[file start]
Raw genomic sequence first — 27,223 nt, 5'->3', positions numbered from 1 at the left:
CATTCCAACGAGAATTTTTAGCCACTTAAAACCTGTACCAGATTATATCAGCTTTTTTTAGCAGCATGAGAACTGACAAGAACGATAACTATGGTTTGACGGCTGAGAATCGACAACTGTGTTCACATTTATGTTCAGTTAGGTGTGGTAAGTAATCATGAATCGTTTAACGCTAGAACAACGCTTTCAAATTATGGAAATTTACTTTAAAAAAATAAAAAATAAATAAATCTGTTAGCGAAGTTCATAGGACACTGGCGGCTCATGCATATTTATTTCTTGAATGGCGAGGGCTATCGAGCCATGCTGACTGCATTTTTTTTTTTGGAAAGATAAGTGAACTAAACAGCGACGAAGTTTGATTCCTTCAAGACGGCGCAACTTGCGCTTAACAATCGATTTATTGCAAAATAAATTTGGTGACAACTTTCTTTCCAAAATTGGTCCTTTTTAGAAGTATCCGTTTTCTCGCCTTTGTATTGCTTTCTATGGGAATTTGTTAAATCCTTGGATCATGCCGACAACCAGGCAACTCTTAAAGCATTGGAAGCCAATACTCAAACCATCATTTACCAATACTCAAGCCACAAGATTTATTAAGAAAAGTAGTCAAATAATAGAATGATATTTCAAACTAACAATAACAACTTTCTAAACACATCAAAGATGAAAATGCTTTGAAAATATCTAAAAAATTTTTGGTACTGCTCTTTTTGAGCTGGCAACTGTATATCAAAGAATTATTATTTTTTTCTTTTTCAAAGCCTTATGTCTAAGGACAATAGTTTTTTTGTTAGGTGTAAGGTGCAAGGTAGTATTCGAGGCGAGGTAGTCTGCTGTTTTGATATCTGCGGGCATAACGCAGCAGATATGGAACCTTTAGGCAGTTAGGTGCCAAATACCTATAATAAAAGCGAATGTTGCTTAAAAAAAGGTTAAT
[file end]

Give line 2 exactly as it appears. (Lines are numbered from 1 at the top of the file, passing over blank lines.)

CATTCCAACGAGAATTTTTAGCCACTTAAAACCTGTACCAGATTATATCAGCTTTTTTTAGCAGCATGAGAACTGACAAGAACGATAACTATGGTTTGACGGCTGAGAATCGACAACTGTGTTCACATTTATGTTCAGTTAGGTGTGGTAAGTAATCATGAATCGTTTAACGCTAGAACAACGCTTTCAAATTATGGAAATTTACTTTAAAAAAATAAAAAATAAATAAATCTGTTAGCGAAGTTCATAGGACACTGGCGGCTCATGCATATTTATTTCTTGAATGGCGAGGGCTATCGAGCCATGCTGACTGCATTTTTTTTTTTGGAAAGATAAGTGAACTAAACAGCGACGAAGTTTGATTCCTTCAAGACGGCGCAACTTGCGCTTAACAATCGATTTATTGCAAAATAAATTTGGTGACAACTTTCTTTCCAAAATTGGTCCTTTTTAGAAGTATCCGTTTTCTCGCCTTTGTATTGCTTTCTATGGGAATTTGTTAAATCCTTGGATCATGCCGACAACCAGGCAACTCTTAAAGCATTGGAAGCCAATACTCAAACCATCATTTACCAATACTCAAGCCACAAGATTTATTAAGAAAAGTAGTCAAATAATAGAATGATATTTCAAACTAACAATAACAACTTTCTAAACACATCAAAGATGAAAATGCTTTGAAAATATCTAAAAAATTTTTGGTACTGCTCTTTTTGAGCTGGCAACTGTATATCAAAGAATTATTATTTTTTTCTTTTTCAAAGCCTTATGTCTAAGGACAATAGTTTTTTTGTTAGGTGTAAGGTGCAAGGTAGTATTCGAGGCGAGGTAGTCTGCTGTTTTGATATCTGCGGGCATAACGCAGCAGATATGGAACCTTTAGGCAGTTAGGTGCCAAATACCTATAATAAAAGCGAATGTTGCTTAAAAAAAGGTTAAT